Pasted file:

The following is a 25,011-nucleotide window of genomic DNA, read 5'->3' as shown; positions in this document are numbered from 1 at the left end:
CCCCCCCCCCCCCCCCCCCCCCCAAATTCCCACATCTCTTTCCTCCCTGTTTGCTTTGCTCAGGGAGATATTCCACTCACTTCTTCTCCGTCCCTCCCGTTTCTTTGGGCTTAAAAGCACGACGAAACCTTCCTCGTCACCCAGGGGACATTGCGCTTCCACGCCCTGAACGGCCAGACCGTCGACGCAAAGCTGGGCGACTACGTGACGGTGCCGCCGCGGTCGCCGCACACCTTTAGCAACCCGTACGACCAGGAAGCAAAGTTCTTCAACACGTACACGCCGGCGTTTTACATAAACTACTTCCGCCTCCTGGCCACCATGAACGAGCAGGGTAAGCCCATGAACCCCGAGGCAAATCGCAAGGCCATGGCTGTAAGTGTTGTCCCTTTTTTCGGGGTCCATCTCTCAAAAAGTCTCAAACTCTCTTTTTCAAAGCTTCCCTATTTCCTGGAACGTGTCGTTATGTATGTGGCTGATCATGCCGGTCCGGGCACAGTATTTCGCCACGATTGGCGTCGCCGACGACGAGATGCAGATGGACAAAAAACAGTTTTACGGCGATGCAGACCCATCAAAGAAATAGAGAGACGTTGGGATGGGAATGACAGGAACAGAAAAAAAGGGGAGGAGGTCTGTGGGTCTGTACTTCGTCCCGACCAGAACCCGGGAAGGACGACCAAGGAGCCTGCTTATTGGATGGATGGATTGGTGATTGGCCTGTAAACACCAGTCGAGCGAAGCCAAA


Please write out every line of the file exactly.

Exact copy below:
The following is a 25,011-nucleotide window of genomic DNA, read 5'->3' as shown; positions in this document are numbered from 1 at the left end:
CCCCCCCCCCCCCCCCCCCCCCCAAATTCCCACATCTCTTTCCTCCCTGTTTGCTTTGCTCAGGGAGATATTCCACTCACTTCTTCTCCGTCCCTCCCGTTTCTTTGGGCTTAAAAGCACGACGAAACCTTCCTCGTCACCCAGGGGACATTGCGCTTCCACGCCCTGAACGGCCAGACCGTCGACGCAAAGCTGGGCGACTACGTGACGGTGCCGCCGCGGTCGCCGCACACCTTTAGCAACCCGTACGACCAGGAAGCAAAGTTCTTCAACACGTACACGCCGGCGTTTTACATAAACTACTTCCGCCTCCTGGCCACCATGAACGAGCAGGGTAAGCCCATGAACCCCGAGGCAAATCGCAAGGCCATGGCTGTAAGTGTTGTCCCTTTTTTCGGGGTCCATCTCTCAAAAAGTCTCAAACTCTCTTTTTCAAAGCTTCCCTATTTCCTGGAACGTGTCGTTATGTATGTGGCTGATCATGCCGGTCCGGGCACAGTATTTCGCCACGATTGGCGTCGCCGACGACGAGATGCAGATGGACAAAAAACAGTTTTACGGCGATGCAGACCCATCAAAGAAATAGAGAGACGTTGGGATGGGAATGACAGGAACAGAAAAAAAGGGGAGGAGGTCTGTGGGTCTGTACTTCGTCCCGACCAGAACCCGGGAAGGACGACCAAGGAGCCTGCTTATTGGATGGATGGATTGGTGATTGGCCTGTAAACACCAGTCGAGCGAAGCCAAA